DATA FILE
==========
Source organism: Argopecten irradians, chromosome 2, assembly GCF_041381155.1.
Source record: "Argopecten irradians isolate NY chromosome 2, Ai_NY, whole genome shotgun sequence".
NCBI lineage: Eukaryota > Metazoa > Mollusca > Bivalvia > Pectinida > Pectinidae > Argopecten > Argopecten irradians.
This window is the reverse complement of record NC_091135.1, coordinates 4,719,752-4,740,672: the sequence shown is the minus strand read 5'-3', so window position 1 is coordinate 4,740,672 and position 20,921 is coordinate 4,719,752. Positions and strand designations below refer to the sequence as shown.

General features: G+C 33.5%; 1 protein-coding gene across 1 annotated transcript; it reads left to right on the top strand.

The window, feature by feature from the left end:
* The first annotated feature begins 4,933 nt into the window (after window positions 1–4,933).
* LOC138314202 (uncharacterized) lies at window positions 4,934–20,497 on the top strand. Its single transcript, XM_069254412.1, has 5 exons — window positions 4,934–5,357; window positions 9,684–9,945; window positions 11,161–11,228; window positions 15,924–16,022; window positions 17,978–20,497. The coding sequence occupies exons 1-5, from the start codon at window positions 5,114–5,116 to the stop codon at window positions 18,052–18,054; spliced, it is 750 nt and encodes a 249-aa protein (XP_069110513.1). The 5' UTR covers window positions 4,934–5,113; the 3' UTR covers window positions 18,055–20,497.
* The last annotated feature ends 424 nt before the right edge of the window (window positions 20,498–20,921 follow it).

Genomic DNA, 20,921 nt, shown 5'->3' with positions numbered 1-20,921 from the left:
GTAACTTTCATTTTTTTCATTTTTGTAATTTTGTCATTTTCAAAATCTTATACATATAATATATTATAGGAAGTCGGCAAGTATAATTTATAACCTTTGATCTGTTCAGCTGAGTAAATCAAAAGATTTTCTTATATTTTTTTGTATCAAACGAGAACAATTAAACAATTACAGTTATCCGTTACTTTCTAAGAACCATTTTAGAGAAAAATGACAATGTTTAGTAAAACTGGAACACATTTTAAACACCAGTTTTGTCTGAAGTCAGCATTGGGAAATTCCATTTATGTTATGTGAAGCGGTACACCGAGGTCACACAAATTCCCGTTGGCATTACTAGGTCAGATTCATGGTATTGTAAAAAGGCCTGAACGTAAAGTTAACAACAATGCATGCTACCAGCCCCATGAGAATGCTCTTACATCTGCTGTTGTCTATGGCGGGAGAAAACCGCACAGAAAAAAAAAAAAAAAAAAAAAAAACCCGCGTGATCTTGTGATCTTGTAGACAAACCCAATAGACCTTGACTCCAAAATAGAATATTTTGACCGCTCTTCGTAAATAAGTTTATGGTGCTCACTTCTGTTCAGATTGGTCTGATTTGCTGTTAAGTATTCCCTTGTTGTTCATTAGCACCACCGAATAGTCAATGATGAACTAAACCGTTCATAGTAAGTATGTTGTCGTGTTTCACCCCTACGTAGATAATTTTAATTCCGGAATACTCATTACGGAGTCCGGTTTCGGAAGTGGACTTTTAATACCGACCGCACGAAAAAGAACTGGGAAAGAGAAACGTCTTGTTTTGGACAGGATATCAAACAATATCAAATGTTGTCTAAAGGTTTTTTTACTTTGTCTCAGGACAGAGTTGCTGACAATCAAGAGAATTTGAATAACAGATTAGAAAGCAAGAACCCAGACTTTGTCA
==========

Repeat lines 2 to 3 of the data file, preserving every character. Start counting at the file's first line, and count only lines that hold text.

Source record: "Argopecten irradians isolate NY chromosome 2, Ai_NY, whole genome shotgun sequence".
NCBI lineage: Eukaryota > Metazoa > Mollusca > Bivalvia > Pectinida > Pectinidae > Argopecten > Argopecten irradians.